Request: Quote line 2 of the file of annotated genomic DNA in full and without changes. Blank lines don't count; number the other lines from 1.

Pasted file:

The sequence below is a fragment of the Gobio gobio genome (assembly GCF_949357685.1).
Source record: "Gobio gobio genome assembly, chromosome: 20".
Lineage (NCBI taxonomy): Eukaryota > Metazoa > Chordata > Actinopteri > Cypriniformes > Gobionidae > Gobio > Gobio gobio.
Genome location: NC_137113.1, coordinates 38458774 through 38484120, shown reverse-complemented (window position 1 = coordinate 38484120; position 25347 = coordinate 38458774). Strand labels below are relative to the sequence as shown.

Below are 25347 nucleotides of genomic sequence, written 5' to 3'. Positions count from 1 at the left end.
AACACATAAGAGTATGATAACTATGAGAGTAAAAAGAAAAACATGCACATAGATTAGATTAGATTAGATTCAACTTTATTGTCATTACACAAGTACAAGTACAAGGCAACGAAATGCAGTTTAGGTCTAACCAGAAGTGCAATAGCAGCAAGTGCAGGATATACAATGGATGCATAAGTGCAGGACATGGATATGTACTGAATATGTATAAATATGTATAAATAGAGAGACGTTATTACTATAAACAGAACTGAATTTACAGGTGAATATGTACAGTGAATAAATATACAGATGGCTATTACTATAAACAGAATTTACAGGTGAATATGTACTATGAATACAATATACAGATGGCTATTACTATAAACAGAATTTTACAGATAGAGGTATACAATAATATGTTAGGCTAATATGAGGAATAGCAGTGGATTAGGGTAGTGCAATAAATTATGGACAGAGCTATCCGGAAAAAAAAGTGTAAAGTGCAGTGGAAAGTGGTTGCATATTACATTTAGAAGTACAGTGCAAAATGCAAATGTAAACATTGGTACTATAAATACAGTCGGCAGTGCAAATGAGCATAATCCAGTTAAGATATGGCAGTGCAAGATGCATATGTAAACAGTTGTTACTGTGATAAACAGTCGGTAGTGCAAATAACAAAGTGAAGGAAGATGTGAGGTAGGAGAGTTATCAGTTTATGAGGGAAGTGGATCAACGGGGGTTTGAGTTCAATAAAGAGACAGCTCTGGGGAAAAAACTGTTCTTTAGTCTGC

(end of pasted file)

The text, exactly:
Source record: "Gobio gobio genome assembly, chromosome: 20".